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Should you rely on RBI repo rate cuts for taking a home loan?

Should you rely on RBI repo rate cuts for taking a home loan?

Should you rely on RBI repo rate cuts for taking a home loan?

The Reserve Bank of India (RBI) has been trending for quite some time now and with good reason! Yes, even more than the usual trending phenomenons like Tiktok, Justin Bieber and the previous trailblazers like Dhinchak Pooja! Finding this unusual? The RBI’s sudden social media popularity has been driven by back to back repo rate cuts, the latest of which came just sometime earlier. In fact, the RBI is now being called by many as the Shahenshah of the masses who are burdened with home loan repayments.

The MPC (Monetary Policy Committee) of the RBI, spearheaded by its Governor Shaktikanta Das, enabled the lowering of the repo rate to the tune of 25 basis points, making it come down to 6% from 6.25% previously. This is the second such repo rate cut in succession and this means greater relief for home loan and car loan borrowers. Or does it? Should you be relying on the RBI repo rate cut when it comes to taking a home loan?

There are two sides to the coin

On one hand, experts feel that new borrowers may enjoy lower rates of interest on their home loans or car loans while some experts feel that existing borrowers will have to wait till their reset periods, thereby mitigating any chances of immediate relief from the policy rate cut. The entire transmission of benefits of the cut in the repo rate is dependent upon the decision (and some say willingness) of the lender to pass on the same to customers. Whenever costs of borrowing are lowered for banks in the country, they can correspondingly lower their MCLR (marginal cost of funds based lending rate) which affects loans directly.

As per reports, in the period between June and December 2017, there was a reduction in repo rate by 25 basis points and this spurred an MCLR reduction of around 23 basis points on an average. However, it’s not such that this pattern has to be repeat every year.

What you should set store by

There are quite a few aspects that you should definitely be aware of by all means. These include the following:

  • Many Indian banks have already reduced the MCLR to the tune of 5-15 basis points in the recent past. As a result, these financial institutions may not be lowering their MCLR anytime soon. These include HDFC Bank, ICICI Bank, Punjab National Bank, Bank of Baroda, Union Bank of India, Kotak Mahindra Bank and YES Bank.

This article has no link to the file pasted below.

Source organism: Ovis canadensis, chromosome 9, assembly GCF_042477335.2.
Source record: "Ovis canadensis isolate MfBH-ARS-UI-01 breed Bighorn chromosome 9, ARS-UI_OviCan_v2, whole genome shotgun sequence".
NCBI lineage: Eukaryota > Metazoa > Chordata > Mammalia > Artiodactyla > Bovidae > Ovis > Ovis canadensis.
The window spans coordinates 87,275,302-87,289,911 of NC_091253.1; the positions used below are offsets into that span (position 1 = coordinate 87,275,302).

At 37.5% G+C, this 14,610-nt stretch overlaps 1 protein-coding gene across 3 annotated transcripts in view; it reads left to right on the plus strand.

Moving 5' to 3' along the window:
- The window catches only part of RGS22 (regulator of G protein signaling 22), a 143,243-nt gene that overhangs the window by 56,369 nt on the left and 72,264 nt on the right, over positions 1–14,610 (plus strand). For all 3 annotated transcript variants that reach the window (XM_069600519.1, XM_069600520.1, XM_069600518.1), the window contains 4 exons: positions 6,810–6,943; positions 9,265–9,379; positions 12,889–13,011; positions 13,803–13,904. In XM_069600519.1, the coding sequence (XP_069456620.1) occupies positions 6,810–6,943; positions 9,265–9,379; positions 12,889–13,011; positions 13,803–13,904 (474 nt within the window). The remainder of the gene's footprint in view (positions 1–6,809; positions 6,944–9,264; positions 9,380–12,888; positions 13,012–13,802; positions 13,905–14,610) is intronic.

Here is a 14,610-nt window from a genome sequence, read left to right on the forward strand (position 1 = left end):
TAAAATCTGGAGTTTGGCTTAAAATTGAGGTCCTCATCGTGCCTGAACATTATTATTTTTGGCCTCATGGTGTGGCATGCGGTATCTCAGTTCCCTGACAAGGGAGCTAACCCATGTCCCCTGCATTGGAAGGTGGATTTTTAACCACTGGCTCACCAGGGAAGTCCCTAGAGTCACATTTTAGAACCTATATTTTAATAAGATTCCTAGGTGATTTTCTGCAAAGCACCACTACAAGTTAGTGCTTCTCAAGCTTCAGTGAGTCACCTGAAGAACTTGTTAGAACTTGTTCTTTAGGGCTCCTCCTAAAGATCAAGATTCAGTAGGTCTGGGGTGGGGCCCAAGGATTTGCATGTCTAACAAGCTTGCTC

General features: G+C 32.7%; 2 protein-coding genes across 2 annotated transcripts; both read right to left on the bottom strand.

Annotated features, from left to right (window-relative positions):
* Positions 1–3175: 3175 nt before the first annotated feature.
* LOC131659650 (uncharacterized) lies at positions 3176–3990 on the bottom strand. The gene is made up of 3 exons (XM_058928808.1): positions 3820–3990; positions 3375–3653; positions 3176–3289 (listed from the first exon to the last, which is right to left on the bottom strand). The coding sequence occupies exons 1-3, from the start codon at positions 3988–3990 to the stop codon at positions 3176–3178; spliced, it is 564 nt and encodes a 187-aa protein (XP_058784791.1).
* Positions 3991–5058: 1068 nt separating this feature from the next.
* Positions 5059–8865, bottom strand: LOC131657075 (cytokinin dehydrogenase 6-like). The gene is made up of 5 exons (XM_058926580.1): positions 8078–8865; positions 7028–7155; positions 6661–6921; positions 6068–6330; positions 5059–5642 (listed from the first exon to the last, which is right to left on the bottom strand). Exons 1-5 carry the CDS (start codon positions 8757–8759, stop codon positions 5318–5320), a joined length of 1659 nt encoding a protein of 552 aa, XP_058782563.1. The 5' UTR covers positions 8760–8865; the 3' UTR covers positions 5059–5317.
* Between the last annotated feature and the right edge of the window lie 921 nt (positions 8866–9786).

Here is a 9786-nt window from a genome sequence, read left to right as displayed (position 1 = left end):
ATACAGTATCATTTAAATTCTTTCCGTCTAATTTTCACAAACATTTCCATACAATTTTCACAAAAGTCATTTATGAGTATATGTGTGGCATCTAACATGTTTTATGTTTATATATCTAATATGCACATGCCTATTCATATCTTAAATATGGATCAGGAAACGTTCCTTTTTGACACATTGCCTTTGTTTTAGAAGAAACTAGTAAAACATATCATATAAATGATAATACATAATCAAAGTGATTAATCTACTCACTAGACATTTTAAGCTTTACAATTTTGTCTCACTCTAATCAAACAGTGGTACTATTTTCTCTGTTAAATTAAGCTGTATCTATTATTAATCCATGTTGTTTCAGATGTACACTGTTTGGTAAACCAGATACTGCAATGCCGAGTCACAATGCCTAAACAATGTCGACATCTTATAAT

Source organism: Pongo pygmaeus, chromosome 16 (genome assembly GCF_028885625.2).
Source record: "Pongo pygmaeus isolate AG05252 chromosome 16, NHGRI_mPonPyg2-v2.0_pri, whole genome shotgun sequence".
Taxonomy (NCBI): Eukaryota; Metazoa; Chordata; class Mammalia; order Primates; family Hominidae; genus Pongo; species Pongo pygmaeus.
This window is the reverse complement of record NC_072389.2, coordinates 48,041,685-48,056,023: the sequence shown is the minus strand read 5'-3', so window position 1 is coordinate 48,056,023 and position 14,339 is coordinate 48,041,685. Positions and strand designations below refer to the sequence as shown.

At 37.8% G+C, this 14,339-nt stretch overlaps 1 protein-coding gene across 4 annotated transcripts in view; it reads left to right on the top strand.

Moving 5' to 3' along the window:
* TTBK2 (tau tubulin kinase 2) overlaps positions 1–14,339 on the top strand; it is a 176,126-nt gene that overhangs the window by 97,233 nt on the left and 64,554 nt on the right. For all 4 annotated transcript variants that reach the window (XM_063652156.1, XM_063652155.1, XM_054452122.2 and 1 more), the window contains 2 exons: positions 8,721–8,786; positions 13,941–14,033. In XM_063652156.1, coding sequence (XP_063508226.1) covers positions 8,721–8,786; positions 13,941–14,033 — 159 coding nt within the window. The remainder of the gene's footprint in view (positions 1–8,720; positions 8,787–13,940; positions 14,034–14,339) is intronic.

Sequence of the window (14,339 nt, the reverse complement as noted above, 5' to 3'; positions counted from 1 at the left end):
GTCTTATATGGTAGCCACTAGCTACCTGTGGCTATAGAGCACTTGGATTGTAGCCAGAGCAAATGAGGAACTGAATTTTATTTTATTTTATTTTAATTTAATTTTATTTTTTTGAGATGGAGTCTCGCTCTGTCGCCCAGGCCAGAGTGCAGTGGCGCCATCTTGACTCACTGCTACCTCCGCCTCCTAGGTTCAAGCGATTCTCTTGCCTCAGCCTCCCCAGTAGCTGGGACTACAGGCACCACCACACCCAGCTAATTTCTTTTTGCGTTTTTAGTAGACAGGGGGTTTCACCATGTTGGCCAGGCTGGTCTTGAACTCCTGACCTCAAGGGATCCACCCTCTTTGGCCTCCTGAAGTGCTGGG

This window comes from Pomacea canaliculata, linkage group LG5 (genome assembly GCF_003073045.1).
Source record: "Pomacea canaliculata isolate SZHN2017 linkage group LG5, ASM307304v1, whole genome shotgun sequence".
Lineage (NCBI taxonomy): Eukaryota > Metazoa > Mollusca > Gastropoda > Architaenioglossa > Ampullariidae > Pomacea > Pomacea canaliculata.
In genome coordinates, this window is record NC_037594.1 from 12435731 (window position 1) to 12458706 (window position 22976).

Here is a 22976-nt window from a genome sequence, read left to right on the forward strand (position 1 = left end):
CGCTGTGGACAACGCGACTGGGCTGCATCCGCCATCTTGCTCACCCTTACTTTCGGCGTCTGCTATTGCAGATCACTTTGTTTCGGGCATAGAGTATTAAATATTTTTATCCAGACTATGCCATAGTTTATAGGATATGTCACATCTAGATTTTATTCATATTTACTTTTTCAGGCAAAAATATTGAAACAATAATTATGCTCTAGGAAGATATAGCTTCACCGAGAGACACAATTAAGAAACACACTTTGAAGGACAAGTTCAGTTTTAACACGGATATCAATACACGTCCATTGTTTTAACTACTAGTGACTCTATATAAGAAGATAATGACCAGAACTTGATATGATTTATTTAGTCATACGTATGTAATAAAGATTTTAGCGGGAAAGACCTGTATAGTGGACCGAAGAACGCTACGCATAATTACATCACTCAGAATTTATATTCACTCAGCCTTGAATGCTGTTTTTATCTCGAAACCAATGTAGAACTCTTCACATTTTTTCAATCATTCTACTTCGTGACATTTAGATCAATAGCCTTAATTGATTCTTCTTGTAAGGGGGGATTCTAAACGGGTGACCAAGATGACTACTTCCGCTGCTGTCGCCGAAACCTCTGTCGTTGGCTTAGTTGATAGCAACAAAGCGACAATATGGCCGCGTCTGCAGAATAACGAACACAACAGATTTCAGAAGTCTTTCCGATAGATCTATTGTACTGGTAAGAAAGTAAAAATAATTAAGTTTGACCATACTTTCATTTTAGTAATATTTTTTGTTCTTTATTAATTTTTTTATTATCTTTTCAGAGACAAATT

• You may not be getting an immediate home loan interest rate reduction to cheer about. The RBI had previously proposed last December that from the 1st of April, 2019, new floating rate based personal/retail loans would be tied to a new external benchmark like the repo rate. However, a final decision on this has not been taken yet by the apex bank.
  • The immediate cut in repo rates may lead to home loan interest rates coming down slightly for new borrowers in case their financial institutions lower the MCLR in the near future or have already lowered the same sometime earlier.

The repo rate is the interest rate that is charged by the Reserve Bank of India (RBI) for lending funds to commercial banks. The repo rate going low means that banks will get funding at a cheaper rate of interest and hence they are encouraged to reduce their lending rates accordingly.

Should you rely only on the repo rate?

Experts feel that you should not be relying only on the repo rate cuts by the RBI for applying for a home loan. The home loan EMI is impacted by the MCLR (Marginal Cost of Funds Based Lending Rate) which is the minimum rate below which a bank will not be offering funding. Home loans are usually tied to 6 month or 1 year MCLRs. MCLR linked home loans thus have reset periods as mentioned earlier. As a result, any monetary policy changes including repo rate cuts and subsequent lowering of MCLR by your bank will not impact your home loan EMI until the following reset date arrives.

Overall, from August 2017, the repo rate has been maintained at largely 6% by the RBI although the increase in costs of funds for particular banks led to MCLRs increasing for a certain time period. This goes to show that it is not always that banks will drop their MCLR in tune with a repo rate cut. The rate of interest for the beleaguered banking sector may well be flat or unchanged at the moment since many banks have slashed their MCLRs previously while some may lower the same going forward. Also, you should remember that a bottom point of the entire interest rate cycle has been touched and it may reverse once again. MCLR is also not the rate at which you get funds from the bank. There is a spread added over and above to this which usually ranges between 0.25-0.5%.

As a result, instead of only relying on the RBI repo rate cut, you should make sure that you opt for a MCLR linked floating interest rate home loan. Try and opt for a financial institution which has just lowered its MCLR, thereby offering lower rates of interest for home loan borrowers. Compare interest rates and then choose where to apply provided eligibility and other aspects are in order. Instead of relying on the repo rate cut, if you’re a first-time buyer and satisfy all applicable conditions, the Pradhan Mantri Awas Yojana (PMAY) is a better bet since it offers interest subsidies.

A major transformation may be heralded into the banking sector and home loan interest rates may be coming down once the RBI finalizes the new external benchmark for loans. Until that happens, go ahead and apply for your home loan and see whether you can get the lowest possible rate of interest. Again, this is not just dependent on banks cutting their MCLR; you have to meet the eligibility criteria while having a good credit score in order to negotiate and get the lowest possible rate.

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